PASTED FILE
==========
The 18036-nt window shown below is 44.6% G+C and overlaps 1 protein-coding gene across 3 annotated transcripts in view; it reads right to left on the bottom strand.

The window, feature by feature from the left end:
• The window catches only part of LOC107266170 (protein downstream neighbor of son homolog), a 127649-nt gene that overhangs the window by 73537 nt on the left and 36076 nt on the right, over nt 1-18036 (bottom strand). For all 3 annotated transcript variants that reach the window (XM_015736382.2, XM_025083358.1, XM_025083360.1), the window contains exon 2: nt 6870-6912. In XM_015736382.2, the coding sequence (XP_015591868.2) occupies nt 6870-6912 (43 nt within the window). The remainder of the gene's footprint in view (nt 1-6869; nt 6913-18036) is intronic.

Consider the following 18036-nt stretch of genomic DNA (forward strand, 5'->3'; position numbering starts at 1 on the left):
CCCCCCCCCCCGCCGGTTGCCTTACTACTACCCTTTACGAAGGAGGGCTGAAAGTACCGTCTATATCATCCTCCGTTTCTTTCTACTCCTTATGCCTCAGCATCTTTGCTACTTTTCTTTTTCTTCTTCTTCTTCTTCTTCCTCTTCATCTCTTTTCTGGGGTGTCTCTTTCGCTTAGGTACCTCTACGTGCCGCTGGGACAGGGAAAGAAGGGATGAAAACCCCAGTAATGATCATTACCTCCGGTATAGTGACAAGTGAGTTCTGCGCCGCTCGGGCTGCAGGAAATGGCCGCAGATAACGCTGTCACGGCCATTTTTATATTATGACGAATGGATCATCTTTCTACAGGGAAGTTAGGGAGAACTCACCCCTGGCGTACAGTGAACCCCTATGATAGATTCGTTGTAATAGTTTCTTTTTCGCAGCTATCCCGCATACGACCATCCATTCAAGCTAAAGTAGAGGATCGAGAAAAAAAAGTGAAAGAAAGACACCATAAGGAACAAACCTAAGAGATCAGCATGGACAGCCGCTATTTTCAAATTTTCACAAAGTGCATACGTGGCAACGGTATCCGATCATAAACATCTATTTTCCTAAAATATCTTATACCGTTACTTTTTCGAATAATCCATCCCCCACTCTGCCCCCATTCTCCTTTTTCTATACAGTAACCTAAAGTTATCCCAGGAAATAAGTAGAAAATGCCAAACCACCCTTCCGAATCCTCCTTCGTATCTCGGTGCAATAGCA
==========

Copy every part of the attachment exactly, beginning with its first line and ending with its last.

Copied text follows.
The 18036-nt window shown below is 44.6% G+C and overlaps 1 protein-coding gene across 3 annotated transcripts in view; it reads right to left on the bottom strand.

The window, feature by feature from the left end:
• The window catches only part of LOC107266170 (protein downstream neighbor of son homolog), a 127649-nt gene that overhangs the window by 73537 nt on the left and 36076 nt on the right, over nt 1-18036 (bottom strand). For all 3 annotated transcript variants that reach the window (XM_015736382.2, XM_025083358.1, XM_025083360.1), the window contains exon 2: nt 6870-6912. In XM_015736382.2, the coding sequence (XP_015591868.2) occupies nt 6870-6912 (43 nt within the window). The remainder of the gene's footprint in view (nt 1-6869; nt 6913-18036) is intronic.

Consider the following 18036-nt stretch of genomic DNA (forward strand, 5'->3'; position numbering starts at 1 on the left):
CCCCCCCCCCCGCCGGTTGCCTTACTACTACCCTTTACGAAGGAGGGCTGAAAGTACCGTCTATATCATCCTCCGTTTCTTTCTACTCCTTATGCCTCAGCATCTTTGCTACTTTTCTTTTTCTTCTTCTTCTTCTTCTTCCTCTTCATCTCTTTTCTGGGGTGTCTCTTTCGCTTAGGTACCTCTACGTGCCGCTGGGACAGGGAAAGAAGGGATGAAAACCCCAGTAATGATCATTACCTCCGGTATAGTGACAAGTGAGTTCTGCGCCGCTCGGGCTGCAGGAAATGGCCGCAGATAACGCTGTCACGGCCATTTTTATATTATGACGAATGGATCATCTTTCTACAGGGAAGTTAGGGAGAACTCACCCCTGGCGTACAGTGAACCCCTATGATAGATTCGTTGTAATAGTTTCTTTTTCGCAGCTATCCCGCATACGACCATCCATTCAAGCTAAAGTAGAGGATCGAGAAAAAAAAGTGAAAGAAAGACACCATAAGGAACAAACCTAAGAGATCAGCATGGACAGCCGCTATTTTCAAATTTTCACAAAGTGCATACGTGGCAACGGTATCCGATCATAAACATCTATTTTCCTAAAATATCTTATACCGTTACTTTTTCGAATAATCCATCCCCCACTCTGCCCCCATTCTCCTTTTTCTATACAGTAACCTAAAGTTATCCCAGGAAATAAGTAGAAAATGCCAAACCACCCTTCCGAATCCTCCTTCGTATCTCGGTGCAATAGCA